C677T mutational analysis of the Methylene tetrahydrofolate reductase (MTHFR) gene was carried out by the method of Frosst et al., 1995. The primers used were Forward Primer : 5` TGA AGG AGA AGG TGT CTG CGG GA 3` and Reverse Primer: 5` AGG ACG GTG CGG TGA GAG TG 3`. A2756G mutational analysis of the Methionine synthase (MS) gene was carried out by the method of D. Leclerc et al, using Forward Primer : 5`CAT GGA AGA ATA TGA AGA TAT TAG AC 3` and Reverse Primer: 5`GAA CTA GAA GAC AGA AAT TCT CTA 3`. C2758G mutational analysis of the Methionine synthase (MS) gene was carried out by the method of Leclerc et al., (1996), using Forward Primer: 5` TGA AGG AGA AGG TGT CTG CGG GA 3` and Reverse Primer: 5`AGG ACG GTG CGG TGA GAG TG 3`. The concentration of the primers used was 20 pmoles, 10 mM of dNTPs, 1 unit of Taq enzyme, 10X concentration of Taq buffer, and 200 ng of template DNA.

Thermal cycling conditions for C677T MTHFR were 95°C for five minutes and 95°C for one minute, 59°C for one minute and 72°C for two minutes, followed by 72°C for seven minutes, for a total of 35 cycles, which yielded a product size of 198 bp. Thermal cycling conditions for A2756G and C2758G MS were 95°C for five minutes and 95°C for one minute, 61°C for one minute, 72°C for two minutes, followed by 72°C for seven minutes for a total of 35 cycles, which yielded a product size of 189 bp.

The MTHFR mutation creates a Hinf I restriction site at 677 position in the gene. The polymerase chain reaction (PCR) products were subjected to restriction digestion using 5 units of the Hinf I restriction enzyme at 37 o C for 12 hours. Homozygote C677T yielded 175 bp; 23 bp, the heterozygote 198 bp, 175 bp, and 23 bp, and the wild type yielded 198 bp. The methionine synthase A2756G mutation created a Hae III restriction site at the 2756 position in the gene. The PCR products were subjected to restriction digestion using five units of BsuRI, an isoschizomer of the Hae III restriction enzyme, at 37 o C for 12 hours. Homozygote A2756G yielded 150 bp; 39 bp, the heterozygote yielded 189 bp, 150 bp, and 39 bp, and the wild type yielded 189 bp. The methionine synthase C2758G mutation abolished the Sau96I restriction site at 2758 position in the gene. The PCR products were subjected to restriction digestion using five units of Cfr13I, an isoschizomer of the Sau96 I restriction enzyme, at 37 o C for three hours. The homozygote C2758G yielded 189 bp, the heterozygote yielded 189 bp, 150 bp, and 39 bp, and the wild type yielded 150 bp, 39 bp. All the products were resolved on 2% agarose gel.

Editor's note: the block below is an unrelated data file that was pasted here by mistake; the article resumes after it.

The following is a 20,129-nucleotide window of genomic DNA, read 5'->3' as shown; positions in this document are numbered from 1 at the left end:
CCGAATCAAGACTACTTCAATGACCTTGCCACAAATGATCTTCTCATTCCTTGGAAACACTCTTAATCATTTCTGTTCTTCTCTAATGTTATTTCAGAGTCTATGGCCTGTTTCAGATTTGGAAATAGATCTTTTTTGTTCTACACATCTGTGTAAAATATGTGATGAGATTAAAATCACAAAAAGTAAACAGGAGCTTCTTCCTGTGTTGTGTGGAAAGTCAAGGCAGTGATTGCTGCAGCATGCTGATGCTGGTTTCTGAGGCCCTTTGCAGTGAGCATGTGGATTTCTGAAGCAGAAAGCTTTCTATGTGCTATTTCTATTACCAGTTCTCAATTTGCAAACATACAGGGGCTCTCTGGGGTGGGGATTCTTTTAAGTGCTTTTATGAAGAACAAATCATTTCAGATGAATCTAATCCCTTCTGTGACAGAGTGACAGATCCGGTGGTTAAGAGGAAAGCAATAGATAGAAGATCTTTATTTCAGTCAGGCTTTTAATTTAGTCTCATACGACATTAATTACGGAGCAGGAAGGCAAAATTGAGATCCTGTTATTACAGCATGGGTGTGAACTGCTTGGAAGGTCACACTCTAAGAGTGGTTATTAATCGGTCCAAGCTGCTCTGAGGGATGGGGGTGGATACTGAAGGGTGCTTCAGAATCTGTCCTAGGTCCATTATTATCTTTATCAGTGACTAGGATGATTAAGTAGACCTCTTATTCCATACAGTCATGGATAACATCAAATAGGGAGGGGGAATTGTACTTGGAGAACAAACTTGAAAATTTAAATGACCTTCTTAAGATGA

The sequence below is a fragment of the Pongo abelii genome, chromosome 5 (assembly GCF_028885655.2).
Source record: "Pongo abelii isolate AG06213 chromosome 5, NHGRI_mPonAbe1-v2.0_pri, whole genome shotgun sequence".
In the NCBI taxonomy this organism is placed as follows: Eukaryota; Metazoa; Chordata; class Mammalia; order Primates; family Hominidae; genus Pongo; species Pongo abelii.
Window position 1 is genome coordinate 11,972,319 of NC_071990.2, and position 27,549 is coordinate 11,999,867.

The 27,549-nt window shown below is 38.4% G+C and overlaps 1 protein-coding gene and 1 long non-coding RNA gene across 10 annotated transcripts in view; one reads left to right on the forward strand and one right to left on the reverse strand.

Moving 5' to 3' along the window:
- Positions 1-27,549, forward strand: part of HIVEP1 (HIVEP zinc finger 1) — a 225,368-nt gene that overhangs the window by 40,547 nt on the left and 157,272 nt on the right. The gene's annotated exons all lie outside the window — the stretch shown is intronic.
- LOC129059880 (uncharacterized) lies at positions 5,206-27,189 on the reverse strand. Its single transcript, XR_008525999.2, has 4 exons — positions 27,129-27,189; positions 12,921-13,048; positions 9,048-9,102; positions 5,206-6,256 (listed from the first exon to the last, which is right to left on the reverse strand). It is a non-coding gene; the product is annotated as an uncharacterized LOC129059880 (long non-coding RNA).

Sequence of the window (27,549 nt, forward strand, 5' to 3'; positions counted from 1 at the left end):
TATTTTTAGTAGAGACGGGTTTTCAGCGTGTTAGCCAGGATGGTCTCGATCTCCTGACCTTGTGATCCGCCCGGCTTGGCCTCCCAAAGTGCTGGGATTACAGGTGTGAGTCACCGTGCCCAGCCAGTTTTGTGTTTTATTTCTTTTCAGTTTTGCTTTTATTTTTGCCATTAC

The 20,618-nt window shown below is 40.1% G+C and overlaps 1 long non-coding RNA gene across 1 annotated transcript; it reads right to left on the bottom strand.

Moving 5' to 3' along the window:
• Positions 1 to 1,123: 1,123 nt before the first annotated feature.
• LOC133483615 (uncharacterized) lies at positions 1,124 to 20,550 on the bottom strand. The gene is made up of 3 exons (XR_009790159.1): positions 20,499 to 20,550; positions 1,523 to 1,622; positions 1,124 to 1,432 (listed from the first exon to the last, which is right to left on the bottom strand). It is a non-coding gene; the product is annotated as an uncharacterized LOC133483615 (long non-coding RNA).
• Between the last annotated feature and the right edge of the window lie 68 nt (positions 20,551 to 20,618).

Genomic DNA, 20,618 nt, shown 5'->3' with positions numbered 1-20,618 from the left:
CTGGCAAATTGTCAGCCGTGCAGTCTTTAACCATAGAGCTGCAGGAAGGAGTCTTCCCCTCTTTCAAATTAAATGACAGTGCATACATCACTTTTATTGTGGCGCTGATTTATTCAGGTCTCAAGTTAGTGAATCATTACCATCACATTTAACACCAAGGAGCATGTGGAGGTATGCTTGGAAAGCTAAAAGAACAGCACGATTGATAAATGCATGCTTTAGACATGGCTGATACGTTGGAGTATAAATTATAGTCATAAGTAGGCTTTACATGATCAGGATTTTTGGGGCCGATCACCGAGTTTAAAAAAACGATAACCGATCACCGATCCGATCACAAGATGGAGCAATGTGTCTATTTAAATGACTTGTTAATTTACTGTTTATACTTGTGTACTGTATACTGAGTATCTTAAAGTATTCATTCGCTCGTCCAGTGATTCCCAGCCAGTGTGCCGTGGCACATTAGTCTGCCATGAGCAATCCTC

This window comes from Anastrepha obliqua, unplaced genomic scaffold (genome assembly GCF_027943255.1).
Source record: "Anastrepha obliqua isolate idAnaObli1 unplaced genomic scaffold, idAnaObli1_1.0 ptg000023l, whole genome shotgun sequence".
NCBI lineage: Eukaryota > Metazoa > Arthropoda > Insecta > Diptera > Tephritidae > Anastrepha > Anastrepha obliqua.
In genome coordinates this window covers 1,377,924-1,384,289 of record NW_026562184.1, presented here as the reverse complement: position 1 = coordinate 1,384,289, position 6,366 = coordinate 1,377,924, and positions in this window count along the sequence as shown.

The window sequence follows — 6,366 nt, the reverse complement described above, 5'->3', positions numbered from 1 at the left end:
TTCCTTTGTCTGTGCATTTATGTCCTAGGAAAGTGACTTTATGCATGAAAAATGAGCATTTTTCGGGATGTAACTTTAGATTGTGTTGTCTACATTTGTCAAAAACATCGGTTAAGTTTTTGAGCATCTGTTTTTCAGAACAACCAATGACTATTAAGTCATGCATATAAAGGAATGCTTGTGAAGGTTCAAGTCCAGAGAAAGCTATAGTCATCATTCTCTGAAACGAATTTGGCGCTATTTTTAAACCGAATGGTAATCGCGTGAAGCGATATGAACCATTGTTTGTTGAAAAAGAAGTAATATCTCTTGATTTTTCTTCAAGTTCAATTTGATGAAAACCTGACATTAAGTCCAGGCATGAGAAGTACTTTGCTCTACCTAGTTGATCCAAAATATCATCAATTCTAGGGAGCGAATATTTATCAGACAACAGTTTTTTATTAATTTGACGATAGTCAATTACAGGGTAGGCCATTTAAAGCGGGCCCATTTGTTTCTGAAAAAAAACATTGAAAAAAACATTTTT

Estimation of serum B 12 levels

Estimation of serum vitamin B 12 levels was done using a competitive protein binding chemiluminescent assay.(IMMULITE; Diagnostic Products Corporation).

The serum was diluted with Vitamin B12 sample diluent. Two hundred microliters of the diluted serum sample or standard were added to the prepared tubes, as also 1000 μl working solution (Borate KCN buffer solution and Dithiothreitol Solution), and it was vortexed. All the test tubes were loosely capped and placed in a covered, boiling water bath for 15 - 20 minutes. The tubes were removed from the boiling water bath, and cooled in an ambient water bath for five minutes. Three hundred and fifty microliters of the treated sample was added to the each IMMULITE sample cup, and incubated for 30 minutes at 37°C, with intermittent agitation. During this incubation, an alkaline phosphatase-labeled, anti-hog intrinsic factor was introduced and the test unit incubated at 28 o C for a 30 minute cycle. The unbound enzyme conjugate was removed with the help of a centrifugal wash. The intensity of color was monitored, to estimate B 12 .

Estimation of serum folic acid levels

The serum samples were diluted with the folic acid diluent and 200 μl of sample was added to each prepared tube containing 1000μl of the working solution (Borate KCN buffer solution, ligand labeled folate, and Dithiothreitol Solution). All test tubes were loosely capped and placed in a covered, boiling water bath for 15 - 20 minutes. The tubes were removed from the boiling water bath, and cooled in an ambient water bath for five minutes. Three hundred and fifty microliters of the treated sample, ligand labeled folic acid, and folic acid binding protein were simultaneously introduced into the each IMMULITE sample cup, and incubated for 30 minutes at 37 0 C, with intermittent agitation. The intensity of color was monitored to estimate folate.

Statistical analysis